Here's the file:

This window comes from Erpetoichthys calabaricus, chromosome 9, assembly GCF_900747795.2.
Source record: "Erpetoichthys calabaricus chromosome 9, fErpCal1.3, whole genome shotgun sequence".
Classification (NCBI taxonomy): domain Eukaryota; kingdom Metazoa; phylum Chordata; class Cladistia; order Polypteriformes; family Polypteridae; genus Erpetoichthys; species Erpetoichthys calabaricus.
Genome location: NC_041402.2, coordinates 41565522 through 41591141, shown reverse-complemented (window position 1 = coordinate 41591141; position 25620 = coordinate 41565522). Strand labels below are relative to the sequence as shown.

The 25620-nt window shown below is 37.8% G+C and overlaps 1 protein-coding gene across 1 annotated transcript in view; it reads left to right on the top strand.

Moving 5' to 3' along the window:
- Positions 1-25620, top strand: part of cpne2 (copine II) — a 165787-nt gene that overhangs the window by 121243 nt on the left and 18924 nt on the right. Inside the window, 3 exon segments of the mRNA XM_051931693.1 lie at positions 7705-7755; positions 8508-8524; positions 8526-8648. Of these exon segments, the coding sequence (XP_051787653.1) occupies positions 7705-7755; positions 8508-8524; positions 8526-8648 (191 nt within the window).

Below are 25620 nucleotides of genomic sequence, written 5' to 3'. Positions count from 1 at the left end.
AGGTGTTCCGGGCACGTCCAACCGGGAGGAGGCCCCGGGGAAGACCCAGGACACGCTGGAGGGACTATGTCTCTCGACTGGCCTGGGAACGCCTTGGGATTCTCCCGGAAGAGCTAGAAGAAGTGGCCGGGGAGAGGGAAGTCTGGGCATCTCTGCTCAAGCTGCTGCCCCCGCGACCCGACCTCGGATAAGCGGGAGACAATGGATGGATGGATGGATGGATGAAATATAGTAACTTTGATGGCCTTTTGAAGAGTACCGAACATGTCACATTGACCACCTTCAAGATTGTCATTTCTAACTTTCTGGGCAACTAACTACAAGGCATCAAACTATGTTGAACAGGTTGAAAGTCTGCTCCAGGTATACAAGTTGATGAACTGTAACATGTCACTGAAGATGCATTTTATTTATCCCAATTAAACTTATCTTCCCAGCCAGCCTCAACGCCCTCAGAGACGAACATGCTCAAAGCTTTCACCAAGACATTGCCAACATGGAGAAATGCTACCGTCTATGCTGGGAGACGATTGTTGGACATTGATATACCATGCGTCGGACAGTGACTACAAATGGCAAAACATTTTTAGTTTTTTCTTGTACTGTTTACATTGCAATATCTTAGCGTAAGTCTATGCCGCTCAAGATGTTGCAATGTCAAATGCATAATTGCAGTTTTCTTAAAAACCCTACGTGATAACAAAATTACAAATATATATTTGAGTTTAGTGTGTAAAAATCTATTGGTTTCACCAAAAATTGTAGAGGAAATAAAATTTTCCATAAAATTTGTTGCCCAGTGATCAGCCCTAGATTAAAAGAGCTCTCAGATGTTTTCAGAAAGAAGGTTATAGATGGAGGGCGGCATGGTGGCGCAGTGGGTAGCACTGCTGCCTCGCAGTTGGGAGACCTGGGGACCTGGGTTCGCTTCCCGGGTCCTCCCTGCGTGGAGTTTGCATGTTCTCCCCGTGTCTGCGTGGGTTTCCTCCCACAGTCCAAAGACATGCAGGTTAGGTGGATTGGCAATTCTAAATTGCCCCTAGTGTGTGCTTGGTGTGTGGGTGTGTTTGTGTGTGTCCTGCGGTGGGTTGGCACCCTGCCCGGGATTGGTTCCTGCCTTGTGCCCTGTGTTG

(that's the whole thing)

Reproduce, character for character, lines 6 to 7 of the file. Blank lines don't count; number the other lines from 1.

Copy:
Moving 5' to 3' along the window:
- Positions 1-25620, top strand: part of cpne2 (copine II) — a 165787-nt gene that overhangs the window by 121243 nt on the left and 18924 nt on the right. Inside the window, 3 exon segments of the mRNA XM_051931693.1 lie at positions 7705-7755; positions 8508-8524; positions 8526-8648. Of these exon segments, the coding sequence (XP_051787653.1) occupies positions 7705-7755; positions 8508-8524; positions 8526-8648 (191 nt within the window).